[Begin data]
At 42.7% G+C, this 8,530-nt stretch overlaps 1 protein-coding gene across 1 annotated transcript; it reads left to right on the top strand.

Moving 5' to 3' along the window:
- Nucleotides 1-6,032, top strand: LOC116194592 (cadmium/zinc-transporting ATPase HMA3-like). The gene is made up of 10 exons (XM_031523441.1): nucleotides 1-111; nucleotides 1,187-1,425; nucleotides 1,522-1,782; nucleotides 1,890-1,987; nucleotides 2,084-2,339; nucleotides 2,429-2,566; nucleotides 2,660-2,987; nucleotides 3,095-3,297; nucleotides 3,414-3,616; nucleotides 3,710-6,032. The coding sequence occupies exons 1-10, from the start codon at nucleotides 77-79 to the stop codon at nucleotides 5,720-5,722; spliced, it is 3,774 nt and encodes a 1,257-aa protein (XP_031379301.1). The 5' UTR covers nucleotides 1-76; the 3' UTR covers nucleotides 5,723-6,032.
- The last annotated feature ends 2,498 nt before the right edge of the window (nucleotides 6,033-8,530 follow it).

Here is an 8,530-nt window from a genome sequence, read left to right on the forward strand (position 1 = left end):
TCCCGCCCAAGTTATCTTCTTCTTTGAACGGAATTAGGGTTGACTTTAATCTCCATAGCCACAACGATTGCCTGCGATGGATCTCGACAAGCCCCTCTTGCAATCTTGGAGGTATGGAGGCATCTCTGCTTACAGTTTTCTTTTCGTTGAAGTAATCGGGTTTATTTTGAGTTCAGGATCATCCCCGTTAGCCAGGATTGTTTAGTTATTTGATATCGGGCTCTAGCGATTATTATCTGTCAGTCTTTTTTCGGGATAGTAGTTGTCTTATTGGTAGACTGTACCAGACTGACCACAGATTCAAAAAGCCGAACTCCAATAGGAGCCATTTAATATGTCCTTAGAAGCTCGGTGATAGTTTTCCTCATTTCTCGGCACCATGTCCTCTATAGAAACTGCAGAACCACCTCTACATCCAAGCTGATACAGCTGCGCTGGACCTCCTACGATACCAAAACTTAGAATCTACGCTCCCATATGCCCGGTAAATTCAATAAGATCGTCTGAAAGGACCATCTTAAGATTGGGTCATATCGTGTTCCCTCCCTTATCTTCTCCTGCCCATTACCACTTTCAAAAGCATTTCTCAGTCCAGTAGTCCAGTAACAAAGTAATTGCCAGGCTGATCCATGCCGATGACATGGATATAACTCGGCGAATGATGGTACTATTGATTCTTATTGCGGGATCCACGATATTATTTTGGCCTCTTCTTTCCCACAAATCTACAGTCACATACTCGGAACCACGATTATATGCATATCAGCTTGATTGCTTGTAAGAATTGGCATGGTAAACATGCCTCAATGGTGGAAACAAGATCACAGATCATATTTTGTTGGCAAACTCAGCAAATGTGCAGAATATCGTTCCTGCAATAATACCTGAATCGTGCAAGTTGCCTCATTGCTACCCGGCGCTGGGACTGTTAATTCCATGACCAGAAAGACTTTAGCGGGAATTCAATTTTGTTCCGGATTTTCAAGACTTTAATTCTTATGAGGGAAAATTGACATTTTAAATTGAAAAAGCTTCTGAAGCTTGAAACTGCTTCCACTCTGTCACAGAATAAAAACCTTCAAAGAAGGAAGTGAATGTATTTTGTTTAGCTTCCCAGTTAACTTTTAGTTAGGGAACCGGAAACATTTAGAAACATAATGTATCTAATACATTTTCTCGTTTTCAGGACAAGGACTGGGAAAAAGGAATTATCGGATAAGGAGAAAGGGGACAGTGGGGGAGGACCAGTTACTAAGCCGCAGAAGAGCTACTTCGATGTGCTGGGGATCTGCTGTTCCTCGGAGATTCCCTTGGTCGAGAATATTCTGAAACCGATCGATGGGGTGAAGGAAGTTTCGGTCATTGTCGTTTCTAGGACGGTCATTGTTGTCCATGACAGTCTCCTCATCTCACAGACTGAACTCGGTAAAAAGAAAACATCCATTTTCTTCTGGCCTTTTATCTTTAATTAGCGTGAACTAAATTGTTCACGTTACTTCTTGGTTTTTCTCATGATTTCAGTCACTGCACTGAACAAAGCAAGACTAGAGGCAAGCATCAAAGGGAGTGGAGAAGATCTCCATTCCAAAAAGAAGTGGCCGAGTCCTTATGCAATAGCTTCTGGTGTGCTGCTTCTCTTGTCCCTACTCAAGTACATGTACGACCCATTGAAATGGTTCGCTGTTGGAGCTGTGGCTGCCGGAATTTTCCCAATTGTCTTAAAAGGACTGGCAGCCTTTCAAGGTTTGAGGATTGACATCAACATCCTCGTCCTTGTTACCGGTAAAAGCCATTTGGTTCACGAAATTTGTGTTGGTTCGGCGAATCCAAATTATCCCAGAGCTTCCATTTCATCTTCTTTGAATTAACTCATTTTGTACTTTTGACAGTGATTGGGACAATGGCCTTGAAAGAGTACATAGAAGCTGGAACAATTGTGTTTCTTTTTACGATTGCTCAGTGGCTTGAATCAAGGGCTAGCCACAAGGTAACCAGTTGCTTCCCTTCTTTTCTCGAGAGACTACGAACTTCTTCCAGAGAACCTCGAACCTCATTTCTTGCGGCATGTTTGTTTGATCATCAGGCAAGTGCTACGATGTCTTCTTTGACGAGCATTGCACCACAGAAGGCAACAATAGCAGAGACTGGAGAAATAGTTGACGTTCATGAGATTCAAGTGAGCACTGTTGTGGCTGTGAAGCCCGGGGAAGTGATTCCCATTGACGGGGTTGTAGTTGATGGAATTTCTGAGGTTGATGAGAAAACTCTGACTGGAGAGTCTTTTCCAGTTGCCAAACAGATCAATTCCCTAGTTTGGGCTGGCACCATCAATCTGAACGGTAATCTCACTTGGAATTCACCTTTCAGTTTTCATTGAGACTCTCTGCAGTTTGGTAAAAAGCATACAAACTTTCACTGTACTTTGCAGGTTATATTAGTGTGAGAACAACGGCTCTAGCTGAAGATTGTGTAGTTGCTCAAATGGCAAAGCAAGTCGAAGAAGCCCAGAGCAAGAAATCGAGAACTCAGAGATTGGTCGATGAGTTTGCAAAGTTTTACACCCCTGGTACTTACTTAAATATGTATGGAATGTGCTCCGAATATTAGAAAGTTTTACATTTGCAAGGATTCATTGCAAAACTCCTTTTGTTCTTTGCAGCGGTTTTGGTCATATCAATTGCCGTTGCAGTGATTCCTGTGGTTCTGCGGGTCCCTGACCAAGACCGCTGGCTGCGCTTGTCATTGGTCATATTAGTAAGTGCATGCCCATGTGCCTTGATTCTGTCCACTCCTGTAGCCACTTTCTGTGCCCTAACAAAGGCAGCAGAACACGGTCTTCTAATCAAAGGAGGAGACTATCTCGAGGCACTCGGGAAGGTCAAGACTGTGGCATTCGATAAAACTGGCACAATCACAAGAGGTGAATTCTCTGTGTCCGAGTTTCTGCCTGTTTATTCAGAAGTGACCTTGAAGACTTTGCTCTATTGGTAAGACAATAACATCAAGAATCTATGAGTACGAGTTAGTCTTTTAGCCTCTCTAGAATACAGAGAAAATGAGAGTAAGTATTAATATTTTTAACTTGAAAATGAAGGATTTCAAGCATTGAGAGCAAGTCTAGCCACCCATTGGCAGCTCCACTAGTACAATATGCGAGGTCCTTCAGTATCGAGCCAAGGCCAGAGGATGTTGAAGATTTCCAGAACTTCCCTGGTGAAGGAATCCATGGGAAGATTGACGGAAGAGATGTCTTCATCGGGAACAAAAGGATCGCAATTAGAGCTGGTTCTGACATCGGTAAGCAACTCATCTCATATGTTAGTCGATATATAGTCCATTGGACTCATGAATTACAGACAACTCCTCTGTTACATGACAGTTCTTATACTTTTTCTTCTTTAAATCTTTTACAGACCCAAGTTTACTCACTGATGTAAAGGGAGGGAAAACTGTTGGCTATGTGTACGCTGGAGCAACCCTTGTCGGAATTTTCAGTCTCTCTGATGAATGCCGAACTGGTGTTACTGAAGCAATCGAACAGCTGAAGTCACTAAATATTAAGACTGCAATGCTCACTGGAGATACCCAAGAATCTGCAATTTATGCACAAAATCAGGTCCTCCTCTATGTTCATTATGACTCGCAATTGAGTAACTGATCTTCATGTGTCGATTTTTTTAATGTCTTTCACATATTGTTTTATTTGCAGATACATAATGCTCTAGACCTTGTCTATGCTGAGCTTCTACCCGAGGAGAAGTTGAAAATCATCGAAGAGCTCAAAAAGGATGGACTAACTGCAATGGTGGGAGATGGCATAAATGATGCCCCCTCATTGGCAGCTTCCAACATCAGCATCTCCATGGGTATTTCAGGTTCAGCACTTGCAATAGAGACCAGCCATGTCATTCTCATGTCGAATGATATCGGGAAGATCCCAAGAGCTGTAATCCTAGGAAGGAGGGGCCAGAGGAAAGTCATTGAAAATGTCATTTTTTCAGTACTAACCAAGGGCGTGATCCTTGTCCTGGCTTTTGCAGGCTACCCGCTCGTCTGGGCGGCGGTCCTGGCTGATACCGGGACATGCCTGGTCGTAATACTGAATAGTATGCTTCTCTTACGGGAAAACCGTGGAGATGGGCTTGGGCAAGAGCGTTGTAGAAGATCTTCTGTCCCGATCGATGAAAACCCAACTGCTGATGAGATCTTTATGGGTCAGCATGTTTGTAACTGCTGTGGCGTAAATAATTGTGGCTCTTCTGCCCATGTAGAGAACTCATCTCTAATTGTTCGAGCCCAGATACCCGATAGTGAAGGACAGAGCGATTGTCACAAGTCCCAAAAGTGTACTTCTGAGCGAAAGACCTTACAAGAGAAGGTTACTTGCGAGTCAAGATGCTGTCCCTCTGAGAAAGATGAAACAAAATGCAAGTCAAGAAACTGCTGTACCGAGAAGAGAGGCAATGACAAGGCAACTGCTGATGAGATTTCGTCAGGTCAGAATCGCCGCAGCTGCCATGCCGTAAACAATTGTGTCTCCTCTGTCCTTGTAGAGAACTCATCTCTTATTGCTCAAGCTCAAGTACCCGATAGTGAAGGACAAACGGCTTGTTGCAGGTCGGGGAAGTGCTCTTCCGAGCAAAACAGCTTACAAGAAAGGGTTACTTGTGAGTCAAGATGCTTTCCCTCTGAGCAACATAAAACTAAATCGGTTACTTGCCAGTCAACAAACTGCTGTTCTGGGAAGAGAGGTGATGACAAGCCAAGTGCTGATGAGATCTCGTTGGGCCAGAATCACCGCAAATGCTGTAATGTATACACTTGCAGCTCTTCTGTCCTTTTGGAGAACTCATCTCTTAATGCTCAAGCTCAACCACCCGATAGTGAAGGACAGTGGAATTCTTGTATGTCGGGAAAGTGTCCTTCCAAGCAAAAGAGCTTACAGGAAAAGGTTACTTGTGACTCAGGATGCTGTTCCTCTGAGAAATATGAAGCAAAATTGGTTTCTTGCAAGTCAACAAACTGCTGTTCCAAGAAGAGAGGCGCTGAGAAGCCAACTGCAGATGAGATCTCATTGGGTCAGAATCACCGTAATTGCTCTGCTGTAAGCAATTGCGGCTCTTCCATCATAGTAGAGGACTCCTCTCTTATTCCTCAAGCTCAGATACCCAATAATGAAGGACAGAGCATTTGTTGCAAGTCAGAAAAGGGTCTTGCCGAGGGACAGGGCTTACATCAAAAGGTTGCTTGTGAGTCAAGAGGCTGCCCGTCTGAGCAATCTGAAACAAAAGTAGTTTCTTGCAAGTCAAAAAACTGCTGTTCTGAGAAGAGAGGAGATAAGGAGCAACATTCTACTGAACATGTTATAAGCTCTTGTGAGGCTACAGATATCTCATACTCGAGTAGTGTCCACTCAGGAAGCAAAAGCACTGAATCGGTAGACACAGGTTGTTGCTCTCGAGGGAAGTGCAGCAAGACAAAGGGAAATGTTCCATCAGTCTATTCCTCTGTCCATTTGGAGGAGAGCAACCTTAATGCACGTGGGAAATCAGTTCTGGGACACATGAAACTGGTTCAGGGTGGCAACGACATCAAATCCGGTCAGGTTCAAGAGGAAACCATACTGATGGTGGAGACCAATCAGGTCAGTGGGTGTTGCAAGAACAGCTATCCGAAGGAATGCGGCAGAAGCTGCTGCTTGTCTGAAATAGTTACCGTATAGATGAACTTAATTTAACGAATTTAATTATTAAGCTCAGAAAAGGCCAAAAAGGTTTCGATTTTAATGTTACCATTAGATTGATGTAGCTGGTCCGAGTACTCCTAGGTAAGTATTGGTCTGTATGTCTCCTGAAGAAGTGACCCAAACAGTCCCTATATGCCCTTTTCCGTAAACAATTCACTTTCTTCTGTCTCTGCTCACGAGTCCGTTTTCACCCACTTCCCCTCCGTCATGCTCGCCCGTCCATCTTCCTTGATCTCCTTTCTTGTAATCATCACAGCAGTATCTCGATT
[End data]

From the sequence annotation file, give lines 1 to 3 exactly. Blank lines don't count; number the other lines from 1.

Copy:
At 42.7% G+C, this 8,530-nt stretch overlaps 1 protein-coding gene across 1 annotated transcript; it reads left to right on the top strand.

Moving 5' to 3' along the window:
- Nucleotides 1-6,032, top strand: LOC116194592 (cadmium/zinc-transporting ATPase HMA3-like). The gene is made up of 10 exons (XM_031523441.1): nucleotides 1-111; nucleotides 1,187-1,425; nucleotides 1,522-1,782; nucleotides 1,890-1,987; nucleotides 2,084-2,339; nucleotides 2,429-2,566; nucleotides 2,660-2,987; nucleotides 3,095-3,297; nucleotides 3,414-3,616; nucleotides 3,710-6,032. The coding sequence occupies exons 1-10, from the start codon at nucleotides 77-79 to the stop codon at nucleotides 5,720-5,722; spliced, it is 3,774 nt and encodes a 1,257-aa protein (XP_031379301.1). The 5' UTR covers nucleotides 1-76; the 3' UTR covers nucleotides 5,723-6,032.